Saudi Arabia’s crown prince said that Iran’s supreme leader Ayatollah Ali Khamenei is the “new Hitler of the Middle East” and must be stopped.
In a wide-ranging interview, Mohammed bin Salman, known in the region by the English acronym MBS, told The New York Times’ Thomas Friedman that he is working to build a coalition of nations to confront Iranian influence in the region.
Iran’s “supreme leader is the new Hitler of the Middle East,” MBS told Friedman. “But we learned from Europe that appeasement doesn’t work. We don’t want the new Hitler in Iran to repeat what happened in Europe in the Middle East.”
The young prince, 32, who is slated to take over the control of the desert kingdom after his father passes away or steps down, praised US President Donald Trump for his support, saying the controversial American leader was “the right person at the right time.”
Many Sunni nations, led by Saudi Arabia and Egypt, are building an alliance to stand against Iran, which through its proxies wields influence in Iraq, Syria, Lebanon and Yemen, with Tehran’s critics saying it is helping to stoke instability in those countries.
The Saudi prince made no mention of Israel in the wide-ranging interview, which came amid increasing talk of warmed Israeli-Saudi ties. But his language about Khamenei and Iran echoed repeated comments by Israel’s Prime Minister Benjamin Netanyahu, who has frequently made comparisons between Iran under the ayatollahs and Nazi Germany, and vowed to ensure that Iran does not attain weapons of mass destruction. “The democratic states made a terrible mistake” when failing to confront the rise of Nazism, “and they’re making a terrible mistake now,” Netanyahu told a Holocaust memorial ceremony in 2015, for example. World powers are “comatose” and “delusional” in the face of today’s Nazis, Iran, he charged.
Israel has indicated repeatedly of late that its ties are warming with Saudi Arabia, catalyzed by the common concerns over Iran. An Israeli minister appeared to confirm such ties earlier this week, and the Israeli army’s chief of staff last week gave an unprecedented interview to a Saudi news site, but the Saudi foreign minister on Monday denied there were any relations.
In the New York Times interview, MBS also insisted that his religious reforms within the conservative kingdom are meant to take Saudi Arabia back to its original form of Islam, before the extremist Wahhabi clerics took control of religious life in the country in 1979.
“Do not write that we are ‘reinterpreting’ Islam,” MBS told Friedman, “We are ‘restoring’ Islam to its origins — and our biggest tools are the Prophet [Mohammed]’s practices and [daily life in] Saudi Arabia before 1979.”
MBS’s reforms include allowing women to drive and attend sporting events, as well as permitting live musical performances for the first time in decades.
“The first commercial judge in Medina was a woman,” the crown prince said. If it was acceptable to the Prophet Mohammed, does that mean he “was not a Muslim?” MBS asked rhetorically.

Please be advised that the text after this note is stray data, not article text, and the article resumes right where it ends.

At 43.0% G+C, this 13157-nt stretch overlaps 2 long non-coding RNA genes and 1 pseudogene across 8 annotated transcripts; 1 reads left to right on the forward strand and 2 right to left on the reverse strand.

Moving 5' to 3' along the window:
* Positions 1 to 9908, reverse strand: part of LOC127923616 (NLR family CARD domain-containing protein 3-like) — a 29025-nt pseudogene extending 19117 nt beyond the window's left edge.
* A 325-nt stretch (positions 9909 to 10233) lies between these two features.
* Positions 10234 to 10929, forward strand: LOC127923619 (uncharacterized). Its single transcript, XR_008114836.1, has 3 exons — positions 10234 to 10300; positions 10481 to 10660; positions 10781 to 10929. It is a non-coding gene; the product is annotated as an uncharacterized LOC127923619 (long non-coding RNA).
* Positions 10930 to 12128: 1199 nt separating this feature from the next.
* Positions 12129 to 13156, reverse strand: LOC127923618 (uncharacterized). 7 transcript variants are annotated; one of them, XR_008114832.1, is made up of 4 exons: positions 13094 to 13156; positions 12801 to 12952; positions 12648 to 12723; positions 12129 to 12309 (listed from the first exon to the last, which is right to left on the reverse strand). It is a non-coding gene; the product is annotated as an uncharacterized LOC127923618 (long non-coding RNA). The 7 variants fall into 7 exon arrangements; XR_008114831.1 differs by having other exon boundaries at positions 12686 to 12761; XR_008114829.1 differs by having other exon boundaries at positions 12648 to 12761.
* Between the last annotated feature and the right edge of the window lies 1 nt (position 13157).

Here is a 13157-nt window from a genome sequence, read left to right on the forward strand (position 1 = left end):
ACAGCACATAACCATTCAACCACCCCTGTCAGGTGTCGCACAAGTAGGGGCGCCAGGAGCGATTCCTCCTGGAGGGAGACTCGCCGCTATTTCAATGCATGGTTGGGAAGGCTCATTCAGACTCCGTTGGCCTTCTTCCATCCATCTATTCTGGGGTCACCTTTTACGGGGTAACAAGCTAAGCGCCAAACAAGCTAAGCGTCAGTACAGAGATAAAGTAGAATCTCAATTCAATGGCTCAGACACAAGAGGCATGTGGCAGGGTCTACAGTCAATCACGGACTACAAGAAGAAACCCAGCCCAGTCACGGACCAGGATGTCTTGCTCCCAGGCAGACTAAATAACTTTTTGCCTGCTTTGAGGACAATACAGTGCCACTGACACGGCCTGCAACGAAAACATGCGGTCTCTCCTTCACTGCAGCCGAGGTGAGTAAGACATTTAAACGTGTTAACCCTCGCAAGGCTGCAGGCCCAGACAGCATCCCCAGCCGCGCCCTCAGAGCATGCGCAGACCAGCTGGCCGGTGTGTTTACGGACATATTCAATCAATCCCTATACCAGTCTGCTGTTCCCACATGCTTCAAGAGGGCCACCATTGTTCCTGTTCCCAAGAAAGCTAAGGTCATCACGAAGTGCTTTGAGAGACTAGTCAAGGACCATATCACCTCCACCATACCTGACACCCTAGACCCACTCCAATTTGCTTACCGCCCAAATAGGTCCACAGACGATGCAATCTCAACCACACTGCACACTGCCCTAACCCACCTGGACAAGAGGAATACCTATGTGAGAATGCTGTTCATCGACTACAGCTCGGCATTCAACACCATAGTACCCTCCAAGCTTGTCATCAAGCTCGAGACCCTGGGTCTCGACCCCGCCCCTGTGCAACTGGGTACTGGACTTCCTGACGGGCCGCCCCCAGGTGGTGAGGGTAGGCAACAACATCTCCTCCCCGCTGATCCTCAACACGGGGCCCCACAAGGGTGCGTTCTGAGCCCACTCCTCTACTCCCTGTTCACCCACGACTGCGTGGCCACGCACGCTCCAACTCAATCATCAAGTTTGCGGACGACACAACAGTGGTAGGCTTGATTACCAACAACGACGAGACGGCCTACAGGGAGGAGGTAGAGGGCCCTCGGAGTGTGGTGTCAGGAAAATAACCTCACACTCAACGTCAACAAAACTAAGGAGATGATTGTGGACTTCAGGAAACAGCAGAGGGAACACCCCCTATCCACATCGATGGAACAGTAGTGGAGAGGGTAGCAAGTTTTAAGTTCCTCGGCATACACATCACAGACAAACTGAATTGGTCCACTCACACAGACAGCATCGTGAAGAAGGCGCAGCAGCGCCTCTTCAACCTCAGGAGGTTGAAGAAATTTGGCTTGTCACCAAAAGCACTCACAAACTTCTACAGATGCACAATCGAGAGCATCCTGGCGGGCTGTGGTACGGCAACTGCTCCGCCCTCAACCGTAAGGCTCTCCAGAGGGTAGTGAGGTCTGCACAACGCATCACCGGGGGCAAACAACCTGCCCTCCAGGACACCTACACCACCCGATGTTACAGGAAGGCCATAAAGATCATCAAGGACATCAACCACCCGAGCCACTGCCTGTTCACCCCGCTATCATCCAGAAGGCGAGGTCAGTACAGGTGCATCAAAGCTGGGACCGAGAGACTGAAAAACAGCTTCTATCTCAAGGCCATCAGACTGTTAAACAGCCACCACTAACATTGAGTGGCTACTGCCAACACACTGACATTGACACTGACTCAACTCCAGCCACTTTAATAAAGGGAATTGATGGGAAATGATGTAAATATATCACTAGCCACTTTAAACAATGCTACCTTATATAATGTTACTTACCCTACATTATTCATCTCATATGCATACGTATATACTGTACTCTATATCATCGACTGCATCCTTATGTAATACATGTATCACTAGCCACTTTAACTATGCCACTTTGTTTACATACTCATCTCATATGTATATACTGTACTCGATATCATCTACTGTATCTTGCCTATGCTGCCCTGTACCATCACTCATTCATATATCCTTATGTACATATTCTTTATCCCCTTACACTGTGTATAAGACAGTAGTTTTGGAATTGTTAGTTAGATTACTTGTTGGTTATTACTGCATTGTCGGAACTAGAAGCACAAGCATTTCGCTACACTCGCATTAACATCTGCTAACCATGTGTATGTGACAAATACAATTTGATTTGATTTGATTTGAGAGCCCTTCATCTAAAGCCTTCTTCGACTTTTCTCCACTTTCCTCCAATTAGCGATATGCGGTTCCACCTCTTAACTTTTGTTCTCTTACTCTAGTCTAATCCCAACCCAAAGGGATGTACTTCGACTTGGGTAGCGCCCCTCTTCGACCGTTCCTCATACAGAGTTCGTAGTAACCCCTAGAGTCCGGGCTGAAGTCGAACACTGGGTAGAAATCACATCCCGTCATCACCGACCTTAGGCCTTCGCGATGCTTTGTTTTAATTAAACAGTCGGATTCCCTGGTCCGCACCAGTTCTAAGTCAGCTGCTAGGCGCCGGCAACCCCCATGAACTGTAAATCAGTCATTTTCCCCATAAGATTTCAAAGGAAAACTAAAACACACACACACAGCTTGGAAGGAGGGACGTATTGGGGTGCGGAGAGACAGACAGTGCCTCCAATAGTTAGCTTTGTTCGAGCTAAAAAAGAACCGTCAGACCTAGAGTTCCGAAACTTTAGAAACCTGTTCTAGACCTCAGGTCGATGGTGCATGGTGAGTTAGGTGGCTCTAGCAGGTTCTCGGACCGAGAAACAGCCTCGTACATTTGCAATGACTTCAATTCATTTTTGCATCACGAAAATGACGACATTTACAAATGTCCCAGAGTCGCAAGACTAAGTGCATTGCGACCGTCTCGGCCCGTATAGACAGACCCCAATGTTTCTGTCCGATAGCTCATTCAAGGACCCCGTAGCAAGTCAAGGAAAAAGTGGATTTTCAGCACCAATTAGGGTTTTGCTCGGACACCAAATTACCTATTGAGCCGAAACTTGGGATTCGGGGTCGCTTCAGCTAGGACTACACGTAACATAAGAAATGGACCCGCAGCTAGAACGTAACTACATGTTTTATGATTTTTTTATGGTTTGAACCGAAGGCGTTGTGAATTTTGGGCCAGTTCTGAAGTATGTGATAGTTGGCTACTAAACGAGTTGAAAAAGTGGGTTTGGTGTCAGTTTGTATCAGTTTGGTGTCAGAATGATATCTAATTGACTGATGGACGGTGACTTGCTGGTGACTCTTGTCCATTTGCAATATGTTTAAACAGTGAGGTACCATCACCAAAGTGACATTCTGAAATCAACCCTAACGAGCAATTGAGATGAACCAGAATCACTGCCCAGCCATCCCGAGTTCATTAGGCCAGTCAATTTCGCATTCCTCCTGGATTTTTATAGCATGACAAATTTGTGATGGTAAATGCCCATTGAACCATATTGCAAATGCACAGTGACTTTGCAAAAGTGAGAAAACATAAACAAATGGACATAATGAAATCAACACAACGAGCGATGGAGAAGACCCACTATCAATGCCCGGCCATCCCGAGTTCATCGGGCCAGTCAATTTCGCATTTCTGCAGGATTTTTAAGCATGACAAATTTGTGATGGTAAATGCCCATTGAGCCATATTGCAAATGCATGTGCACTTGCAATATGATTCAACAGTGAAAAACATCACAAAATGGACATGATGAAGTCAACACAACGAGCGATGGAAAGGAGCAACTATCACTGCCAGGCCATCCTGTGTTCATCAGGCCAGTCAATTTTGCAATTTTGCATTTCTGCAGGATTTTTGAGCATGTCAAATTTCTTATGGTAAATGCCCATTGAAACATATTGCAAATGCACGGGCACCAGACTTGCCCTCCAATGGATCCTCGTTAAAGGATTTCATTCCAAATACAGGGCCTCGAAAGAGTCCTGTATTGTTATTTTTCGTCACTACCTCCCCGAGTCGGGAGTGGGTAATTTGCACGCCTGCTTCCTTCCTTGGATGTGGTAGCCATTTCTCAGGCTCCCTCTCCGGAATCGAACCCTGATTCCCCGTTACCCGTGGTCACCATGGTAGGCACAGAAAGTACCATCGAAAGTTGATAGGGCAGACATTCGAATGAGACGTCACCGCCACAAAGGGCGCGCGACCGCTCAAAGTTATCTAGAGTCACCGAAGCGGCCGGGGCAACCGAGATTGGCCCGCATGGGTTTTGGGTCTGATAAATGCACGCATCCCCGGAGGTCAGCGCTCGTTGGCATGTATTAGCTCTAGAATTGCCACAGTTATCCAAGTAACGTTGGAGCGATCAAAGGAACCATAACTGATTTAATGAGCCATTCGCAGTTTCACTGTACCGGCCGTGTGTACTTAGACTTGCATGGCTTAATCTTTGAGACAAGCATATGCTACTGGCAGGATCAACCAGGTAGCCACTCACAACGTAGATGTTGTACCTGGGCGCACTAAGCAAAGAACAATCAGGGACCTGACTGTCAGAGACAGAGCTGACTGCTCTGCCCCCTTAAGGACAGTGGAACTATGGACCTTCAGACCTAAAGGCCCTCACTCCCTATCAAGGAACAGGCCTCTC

The crown prince denied claims by critics that the recent arrest of dozens of princes and prominent businessmen was a ploy to consolidate his power, stressing it was necessary to stamp out corruption in the nation’s elites.
He said it was “ludicrous” to suggest the arrests were part of a power grab, explaining that many of those detained had already pledged their allegiance to him.
Instead, he explained, it was the only way to get the Saudi economy back on track.
“Our country has suffered a lot from corruption from the 1980s until today. The calculation of our experts is that roughly 10 percent of all government spending was siphoned off by corruption each year, from the top levels to the bottom. Over the years the government launched more than one ‘war on corruption’ and they all failed. Why? Because they all started from the bottom up,” he said.
He insisted he was fulfilling the pledge of his father King Salman.
“My father saw that there is no way we can stay in the G-20 and grow with this level of corruption. In early 2015, one of his first orders to his team was to collect all the information about corruption — at the top. This team worked for two years until they collected the most accurate information, and then they came up with about 200 names,” MBS told Friedman.
He said that when confronted with the evidence of their corruption, about 95 percent of the suspects agreed to a settlement.
The crown prince said that in total the action against the businessmen and members of the royal family could recover some $100 billion for the economy.
Despite an interview lasting four hours, the crown prince refused to discuss Lebanese Prime Minister Saad Hariri’s November 4 resignation, announced on television from Saudi Arabia, and its subsequent retraction.
He also refused to be drawn on the humanitarian crisis in Yemen, for which world leaders have criticized Riyadh, but insisted that pro-Saudi forces there now controlled 85% of the country.